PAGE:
Source: Canadian Tort Law in a Nutshell, 4 ed. p. 66 Bottom
Not every error made by a professional, amounts to negligence. The law does distinguish between incompetence and mere "errors in judgment." An error falls into the latter category if it is the kind of error a competent professional might make.34 This appears to be an objective standard which is subjectively applied, as there are no clear criteria from the cases indicating how errors of judgment are to be identified.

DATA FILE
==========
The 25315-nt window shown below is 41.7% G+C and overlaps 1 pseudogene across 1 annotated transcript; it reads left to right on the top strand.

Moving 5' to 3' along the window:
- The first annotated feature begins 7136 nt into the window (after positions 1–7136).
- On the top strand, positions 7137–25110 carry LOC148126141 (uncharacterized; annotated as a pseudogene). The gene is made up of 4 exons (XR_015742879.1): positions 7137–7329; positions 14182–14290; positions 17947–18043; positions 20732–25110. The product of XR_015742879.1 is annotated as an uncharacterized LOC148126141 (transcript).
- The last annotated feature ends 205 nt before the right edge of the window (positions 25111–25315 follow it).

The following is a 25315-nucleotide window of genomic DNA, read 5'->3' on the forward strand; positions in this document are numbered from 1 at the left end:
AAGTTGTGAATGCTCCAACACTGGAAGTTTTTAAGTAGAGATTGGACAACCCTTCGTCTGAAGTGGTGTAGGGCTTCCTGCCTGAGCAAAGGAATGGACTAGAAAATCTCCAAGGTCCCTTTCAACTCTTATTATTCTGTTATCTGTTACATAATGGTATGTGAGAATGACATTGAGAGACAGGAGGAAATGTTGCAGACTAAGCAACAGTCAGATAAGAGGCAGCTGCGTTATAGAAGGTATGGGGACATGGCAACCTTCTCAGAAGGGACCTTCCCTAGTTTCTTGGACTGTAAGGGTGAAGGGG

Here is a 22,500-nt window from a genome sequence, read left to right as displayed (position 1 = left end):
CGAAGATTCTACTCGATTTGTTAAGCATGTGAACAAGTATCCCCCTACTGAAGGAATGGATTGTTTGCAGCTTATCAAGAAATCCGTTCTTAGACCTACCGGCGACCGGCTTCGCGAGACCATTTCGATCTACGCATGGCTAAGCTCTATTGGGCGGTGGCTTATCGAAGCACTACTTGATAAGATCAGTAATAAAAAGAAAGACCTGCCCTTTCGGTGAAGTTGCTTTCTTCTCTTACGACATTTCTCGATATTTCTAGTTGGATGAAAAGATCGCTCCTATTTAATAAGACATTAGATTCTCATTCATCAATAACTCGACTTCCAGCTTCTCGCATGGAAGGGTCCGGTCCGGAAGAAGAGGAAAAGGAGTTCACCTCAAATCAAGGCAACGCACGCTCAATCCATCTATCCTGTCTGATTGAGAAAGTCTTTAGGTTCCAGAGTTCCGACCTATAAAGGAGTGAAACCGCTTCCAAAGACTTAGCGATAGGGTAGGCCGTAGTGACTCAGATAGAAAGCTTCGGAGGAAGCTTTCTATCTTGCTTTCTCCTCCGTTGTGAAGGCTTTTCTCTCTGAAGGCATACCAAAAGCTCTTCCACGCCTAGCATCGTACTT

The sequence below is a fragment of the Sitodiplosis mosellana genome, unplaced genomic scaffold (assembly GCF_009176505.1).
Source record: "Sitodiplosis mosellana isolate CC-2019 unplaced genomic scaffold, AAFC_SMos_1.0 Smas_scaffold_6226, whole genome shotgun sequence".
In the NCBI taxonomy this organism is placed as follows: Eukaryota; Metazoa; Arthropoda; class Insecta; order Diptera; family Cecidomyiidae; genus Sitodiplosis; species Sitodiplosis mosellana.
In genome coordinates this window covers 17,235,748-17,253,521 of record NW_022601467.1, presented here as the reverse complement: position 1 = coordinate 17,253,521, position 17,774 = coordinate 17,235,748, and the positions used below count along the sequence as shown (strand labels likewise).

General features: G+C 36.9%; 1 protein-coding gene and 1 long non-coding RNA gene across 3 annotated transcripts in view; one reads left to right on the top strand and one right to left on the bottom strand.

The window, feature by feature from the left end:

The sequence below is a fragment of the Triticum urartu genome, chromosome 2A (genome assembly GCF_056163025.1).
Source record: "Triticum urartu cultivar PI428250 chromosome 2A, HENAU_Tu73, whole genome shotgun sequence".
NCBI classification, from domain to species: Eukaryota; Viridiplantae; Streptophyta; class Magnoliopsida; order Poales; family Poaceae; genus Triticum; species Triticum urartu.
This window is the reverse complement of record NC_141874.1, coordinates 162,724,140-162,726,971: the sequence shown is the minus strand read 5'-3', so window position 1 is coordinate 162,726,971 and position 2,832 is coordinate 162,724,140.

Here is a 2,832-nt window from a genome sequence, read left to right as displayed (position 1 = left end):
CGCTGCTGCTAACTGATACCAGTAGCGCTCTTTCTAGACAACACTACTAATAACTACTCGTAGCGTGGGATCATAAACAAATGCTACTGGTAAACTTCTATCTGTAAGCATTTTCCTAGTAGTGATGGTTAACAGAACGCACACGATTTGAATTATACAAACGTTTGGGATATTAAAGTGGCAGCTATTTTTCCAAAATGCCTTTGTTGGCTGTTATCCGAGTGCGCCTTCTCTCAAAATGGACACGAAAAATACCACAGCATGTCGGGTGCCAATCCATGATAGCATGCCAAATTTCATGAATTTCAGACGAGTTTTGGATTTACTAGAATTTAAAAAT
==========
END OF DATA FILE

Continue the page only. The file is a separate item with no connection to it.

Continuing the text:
34Lapointe c. Hôpital Gardeur (1992), 90 D.L.R. (4th) 7, 1992 CarswellQue 47, 1992 CarswellQue 131, 10 C.C.L.T. (2d) 101, [19921 1 S.C.R. 351, 9 C.P.C. (3d) 78, (sub nom. Lapointe v. Chevrette) 133 N.R. 1 16, (sub nom. Lapointe v. Chevrette) 45 Q.A.C. 262,  S.C.J. No. 11 (S.C.C.); Pelky v. Hudson Bay Insurance Co. (1981), 35 O.R. (2d) 97, 1981 CarswellOnt 706,  1.L.R. 1-1493
How exactly would an objective standard (henceforth OS) be applied subjectively? How does subjective application differ from objective application of an OS?